We performed a comparative study of the adsorption of an in vitro selected peptide on two different carbon surfaces: a flat graphene and a curved (0,15) nanotube. The sequence was selected from recent experiments, as the one giving the highest carbon affinity for carbon nanotubes. Rigid docking of the molecule on the two surfaces by a genetic algorithm was followed by molecular dynamics simulations with empirical force fields (OPLS-AA) in water at finite temperature. The total free energies of folding and adhesion and the quality of surface binding were determined, based on a combination of solvation energy, formation of hydrogen bonds, and amount of the apolar (hydrophobic) contact surface between peptide and carbon surface. For both cases, we find a strong adhesion energy and large nonpolar contact surface. Isoleucines and tryptophans are the most strongly bound residues to the two carbon surfaces, the latter one largely dominating. In the case of the carbon nanotube, the peptide shows several competing stable structures, corresponding to different possible molecular foldings, and a propensity to enhance the intramolecular stability by forming new hydrogen bonds. In both systems, different arrangements of the histidine and tryptophan residues enable a better adaptation to the carbon surfaces. These findings suggest that the experimentally observed surface specificity of the peptide on nanotubes may depend on its capability to support multiple strongly bound configurations. © 2009 American Chemical Society.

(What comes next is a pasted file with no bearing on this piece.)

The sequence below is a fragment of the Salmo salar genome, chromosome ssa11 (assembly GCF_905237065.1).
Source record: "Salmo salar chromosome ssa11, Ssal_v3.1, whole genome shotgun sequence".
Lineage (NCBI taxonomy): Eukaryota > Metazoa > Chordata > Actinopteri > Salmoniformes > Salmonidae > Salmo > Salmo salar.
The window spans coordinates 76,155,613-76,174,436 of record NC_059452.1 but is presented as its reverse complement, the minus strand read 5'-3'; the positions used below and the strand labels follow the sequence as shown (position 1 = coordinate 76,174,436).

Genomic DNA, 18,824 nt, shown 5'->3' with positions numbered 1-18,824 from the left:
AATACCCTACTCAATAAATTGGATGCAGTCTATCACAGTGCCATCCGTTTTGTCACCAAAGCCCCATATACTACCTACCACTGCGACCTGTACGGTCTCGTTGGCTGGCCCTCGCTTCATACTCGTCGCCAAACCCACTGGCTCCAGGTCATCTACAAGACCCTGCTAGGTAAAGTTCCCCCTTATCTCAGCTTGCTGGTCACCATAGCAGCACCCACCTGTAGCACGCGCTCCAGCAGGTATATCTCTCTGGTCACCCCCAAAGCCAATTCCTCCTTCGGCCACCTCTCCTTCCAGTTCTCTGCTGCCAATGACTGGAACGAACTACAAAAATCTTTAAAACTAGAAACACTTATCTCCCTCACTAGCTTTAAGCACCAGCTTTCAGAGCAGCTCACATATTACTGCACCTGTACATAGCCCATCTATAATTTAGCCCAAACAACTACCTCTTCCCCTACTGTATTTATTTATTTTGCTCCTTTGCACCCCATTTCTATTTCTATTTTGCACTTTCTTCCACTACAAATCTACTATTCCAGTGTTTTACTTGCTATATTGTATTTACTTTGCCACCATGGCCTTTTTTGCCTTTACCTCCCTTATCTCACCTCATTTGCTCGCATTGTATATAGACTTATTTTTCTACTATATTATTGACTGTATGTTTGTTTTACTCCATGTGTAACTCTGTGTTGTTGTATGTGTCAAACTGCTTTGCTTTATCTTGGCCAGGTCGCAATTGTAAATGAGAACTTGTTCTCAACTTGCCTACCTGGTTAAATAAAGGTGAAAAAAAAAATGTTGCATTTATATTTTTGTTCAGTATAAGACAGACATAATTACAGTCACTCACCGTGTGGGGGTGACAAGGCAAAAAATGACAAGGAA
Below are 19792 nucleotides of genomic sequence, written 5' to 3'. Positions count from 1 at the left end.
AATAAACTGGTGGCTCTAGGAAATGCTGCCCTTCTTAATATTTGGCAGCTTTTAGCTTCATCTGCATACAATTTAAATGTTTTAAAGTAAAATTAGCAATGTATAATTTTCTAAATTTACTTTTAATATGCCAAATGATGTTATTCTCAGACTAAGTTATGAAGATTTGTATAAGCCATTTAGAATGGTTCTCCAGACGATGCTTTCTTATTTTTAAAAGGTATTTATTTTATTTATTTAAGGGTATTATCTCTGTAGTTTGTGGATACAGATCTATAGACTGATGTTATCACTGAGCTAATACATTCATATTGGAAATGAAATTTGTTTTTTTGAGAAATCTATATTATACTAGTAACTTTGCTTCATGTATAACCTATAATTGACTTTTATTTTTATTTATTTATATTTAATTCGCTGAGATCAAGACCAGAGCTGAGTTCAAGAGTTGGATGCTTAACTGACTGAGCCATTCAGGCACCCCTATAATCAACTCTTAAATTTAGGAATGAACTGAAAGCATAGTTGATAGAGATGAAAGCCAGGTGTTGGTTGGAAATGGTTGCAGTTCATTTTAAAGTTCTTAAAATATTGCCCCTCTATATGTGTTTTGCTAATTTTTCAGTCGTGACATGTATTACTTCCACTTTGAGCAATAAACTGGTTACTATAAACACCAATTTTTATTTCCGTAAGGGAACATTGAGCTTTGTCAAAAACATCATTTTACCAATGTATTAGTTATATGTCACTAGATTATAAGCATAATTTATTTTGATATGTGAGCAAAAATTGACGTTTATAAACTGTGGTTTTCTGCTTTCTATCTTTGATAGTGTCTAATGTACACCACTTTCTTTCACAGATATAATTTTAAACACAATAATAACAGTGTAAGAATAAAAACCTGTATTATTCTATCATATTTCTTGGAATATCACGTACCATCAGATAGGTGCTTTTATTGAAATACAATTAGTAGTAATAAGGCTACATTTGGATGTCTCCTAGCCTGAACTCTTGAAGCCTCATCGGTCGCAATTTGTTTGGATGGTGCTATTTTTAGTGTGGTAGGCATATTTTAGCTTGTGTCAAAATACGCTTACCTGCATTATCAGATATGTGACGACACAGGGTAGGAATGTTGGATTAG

All Science Journal Classification (ASJC) codes
- Surfaces, Coatings and Films
- Physical and Theoretical Chemistry
- Materials Chemistry
Gianese, G., Rosato, V., Cleri, F., Celino, M., & Morales, P. (2009). Atomic-scale modeling of the interaction between short polypeptides and carbon surfaces. Journal of Physical Chemistry B, 113(35), 12105 - 12112. https://doi.org/10.1021/jp903652v